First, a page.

The resulting phenomena, which he terms symbolic insolvency and semio-inflation, constitute a rabid and uncontrollable imbalance between the increasing supply of deterritorialised signifiers (via the internet and other electronic media) and the shrinking demand for these meaningless, ineffective signs. As such, the consequences of the irrational yet financially desirable disentanglement between a commodity’s use value and its exchange value under the aegis of technocratic neoliberalism make for an irresolvable aesthetico-emotional crisis:

When the relation between the signifier and the signified is no longer guaranteed by the presence of the body, my affective relation to the world starts to be disrupted. My relationship to the world becomes functional, operational – faster, if you will, but precarious. This is the point where precariousness starts. At the point of disconnection between the language and the body.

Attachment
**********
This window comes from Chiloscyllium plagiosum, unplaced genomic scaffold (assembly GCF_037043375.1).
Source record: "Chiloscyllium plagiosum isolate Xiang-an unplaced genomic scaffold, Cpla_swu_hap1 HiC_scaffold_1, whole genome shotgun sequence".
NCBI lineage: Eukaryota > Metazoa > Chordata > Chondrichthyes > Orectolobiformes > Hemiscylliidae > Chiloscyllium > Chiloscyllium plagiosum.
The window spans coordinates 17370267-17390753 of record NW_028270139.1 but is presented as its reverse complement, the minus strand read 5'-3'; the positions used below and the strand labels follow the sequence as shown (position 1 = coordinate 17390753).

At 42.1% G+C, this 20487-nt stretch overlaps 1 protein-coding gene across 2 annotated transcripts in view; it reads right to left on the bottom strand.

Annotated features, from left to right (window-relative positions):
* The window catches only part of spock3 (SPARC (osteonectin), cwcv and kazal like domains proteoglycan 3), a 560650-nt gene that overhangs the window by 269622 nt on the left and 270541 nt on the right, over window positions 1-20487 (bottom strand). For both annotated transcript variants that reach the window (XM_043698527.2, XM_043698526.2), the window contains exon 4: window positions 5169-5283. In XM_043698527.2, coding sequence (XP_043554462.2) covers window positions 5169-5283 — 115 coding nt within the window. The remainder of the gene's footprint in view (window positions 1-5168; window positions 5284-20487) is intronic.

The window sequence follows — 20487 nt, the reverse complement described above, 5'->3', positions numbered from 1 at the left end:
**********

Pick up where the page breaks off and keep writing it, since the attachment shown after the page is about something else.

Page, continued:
Berardi sees the marks of this precarity and disconnection in today’s ‘landscape of psychic breakdown’ – ‘a growing fragility of the affective relations, and an increase in mental pathologies’ – and believes that poetry may well provide us with an antidote, with a ‘semiotic concatenation’ between language and the body. After the French theorist Félix Guattari, Berardi proposes that the poetic device of refrain, for example, could prompt the deregulated signifier ‘to latch onto the environment. Cosmic, terrestrial, social, and affective environments can be grasped and internalised thanks to refrains that we have in our minds, in our sensitive and sensible brains.’